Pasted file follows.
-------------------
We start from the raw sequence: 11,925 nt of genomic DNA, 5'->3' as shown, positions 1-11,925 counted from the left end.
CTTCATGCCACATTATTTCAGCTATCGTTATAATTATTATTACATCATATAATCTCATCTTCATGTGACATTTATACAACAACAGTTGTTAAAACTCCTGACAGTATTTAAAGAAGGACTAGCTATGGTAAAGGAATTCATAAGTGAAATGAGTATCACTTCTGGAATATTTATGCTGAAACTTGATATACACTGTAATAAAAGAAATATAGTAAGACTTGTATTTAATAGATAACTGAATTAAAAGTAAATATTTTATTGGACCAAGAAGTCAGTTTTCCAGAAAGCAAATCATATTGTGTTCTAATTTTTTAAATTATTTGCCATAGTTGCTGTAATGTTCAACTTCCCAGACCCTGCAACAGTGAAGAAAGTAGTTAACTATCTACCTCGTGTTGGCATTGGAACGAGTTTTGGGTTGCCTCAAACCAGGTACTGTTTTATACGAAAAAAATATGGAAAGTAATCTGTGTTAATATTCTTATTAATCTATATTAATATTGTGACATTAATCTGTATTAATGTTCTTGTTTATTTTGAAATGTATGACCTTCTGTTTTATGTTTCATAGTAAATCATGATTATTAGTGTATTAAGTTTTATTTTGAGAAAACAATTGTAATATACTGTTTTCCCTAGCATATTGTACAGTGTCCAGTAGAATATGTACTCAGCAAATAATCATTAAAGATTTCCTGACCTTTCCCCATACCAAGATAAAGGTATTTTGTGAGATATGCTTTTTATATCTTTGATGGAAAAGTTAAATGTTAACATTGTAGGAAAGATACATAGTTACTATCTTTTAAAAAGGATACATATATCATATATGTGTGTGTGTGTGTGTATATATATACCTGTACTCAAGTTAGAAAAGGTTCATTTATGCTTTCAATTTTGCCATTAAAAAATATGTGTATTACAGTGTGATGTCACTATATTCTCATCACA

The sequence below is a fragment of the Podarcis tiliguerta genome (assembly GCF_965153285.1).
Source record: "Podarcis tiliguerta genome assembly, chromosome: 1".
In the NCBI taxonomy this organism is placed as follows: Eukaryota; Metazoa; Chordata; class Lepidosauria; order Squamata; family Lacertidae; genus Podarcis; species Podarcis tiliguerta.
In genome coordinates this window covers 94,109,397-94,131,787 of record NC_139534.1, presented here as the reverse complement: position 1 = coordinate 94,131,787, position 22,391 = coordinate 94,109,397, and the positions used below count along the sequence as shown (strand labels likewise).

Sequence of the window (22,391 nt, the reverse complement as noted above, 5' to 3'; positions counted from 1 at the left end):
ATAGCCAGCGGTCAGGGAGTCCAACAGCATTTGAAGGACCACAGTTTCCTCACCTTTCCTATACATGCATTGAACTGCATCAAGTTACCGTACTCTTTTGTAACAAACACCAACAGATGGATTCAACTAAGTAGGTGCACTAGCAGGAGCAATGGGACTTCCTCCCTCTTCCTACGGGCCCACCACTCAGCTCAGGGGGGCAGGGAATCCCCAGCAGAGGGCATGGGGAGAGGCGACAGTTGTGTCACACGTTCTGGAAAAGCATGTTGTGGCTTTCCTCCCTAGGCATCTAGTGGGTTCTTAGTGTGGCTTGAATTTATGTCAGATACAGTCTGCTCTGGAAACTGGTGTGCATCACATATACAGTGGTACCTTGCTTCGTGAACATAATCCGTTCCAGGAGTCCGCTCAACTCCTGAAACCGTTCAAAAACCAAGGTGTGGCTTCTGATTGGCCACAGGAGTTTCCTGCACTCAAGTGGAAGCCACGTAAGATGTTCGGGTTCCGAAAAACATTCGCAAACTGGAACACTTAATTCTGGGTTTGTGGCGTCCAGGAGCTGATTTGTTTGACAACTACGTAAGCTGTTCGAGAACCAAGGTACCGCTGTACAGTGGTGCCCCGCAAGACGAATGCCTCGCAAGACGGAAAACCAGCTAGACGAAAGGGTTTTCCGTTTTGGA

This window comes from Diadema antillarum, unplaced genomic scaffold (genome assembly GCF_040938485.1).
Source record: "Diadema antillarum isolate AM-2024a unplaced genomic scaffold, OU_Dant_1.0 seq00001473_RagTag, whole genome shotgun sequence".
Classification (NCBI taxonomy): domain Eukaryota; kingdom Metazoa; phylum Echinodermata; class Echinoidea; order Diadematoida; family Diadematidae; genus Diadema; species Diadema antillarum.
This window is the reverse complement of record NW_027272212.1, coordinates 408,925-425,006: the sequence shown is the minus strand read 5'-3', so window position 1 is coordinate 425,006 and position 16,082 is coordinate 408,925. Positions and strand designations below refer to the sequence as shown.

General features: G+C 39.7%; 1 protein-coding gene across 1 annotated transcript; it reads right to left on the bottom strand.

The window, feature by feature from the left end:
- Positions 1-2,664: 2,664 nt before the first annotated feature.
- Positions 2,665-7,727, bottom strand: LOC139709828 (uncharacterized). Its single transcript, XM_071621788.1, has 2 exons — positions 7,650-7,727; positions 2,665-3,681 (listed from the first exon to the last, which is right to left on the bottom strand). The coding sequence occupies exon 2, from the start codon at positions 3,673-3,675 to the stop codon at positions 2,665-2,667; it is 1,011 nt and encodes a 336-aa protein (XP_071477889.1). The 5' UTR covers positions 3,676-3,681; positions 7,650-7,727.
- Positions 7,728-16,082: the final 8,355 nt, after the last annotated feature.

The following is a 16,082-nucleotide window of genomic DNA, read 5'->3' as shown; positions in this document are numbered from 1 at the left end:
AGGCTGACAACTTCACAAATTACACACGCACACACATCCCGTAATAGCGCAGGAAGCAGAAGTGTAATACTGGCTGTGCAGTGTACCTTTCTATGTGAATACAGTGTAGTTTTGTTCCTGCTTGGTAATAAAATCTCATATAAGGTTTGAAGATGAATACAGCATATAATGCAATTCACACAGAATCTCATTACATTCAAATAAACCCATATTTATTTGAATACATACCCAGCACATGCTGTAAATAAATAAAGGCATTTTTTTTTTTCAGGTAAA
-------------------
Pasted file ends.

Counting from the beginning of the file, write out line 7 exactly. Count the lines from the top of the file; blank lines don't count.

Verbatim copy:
Sequence of the window (22,391 nt, the reverse complement as noted above, 5' to 3'; positions counted from 1 at the left end):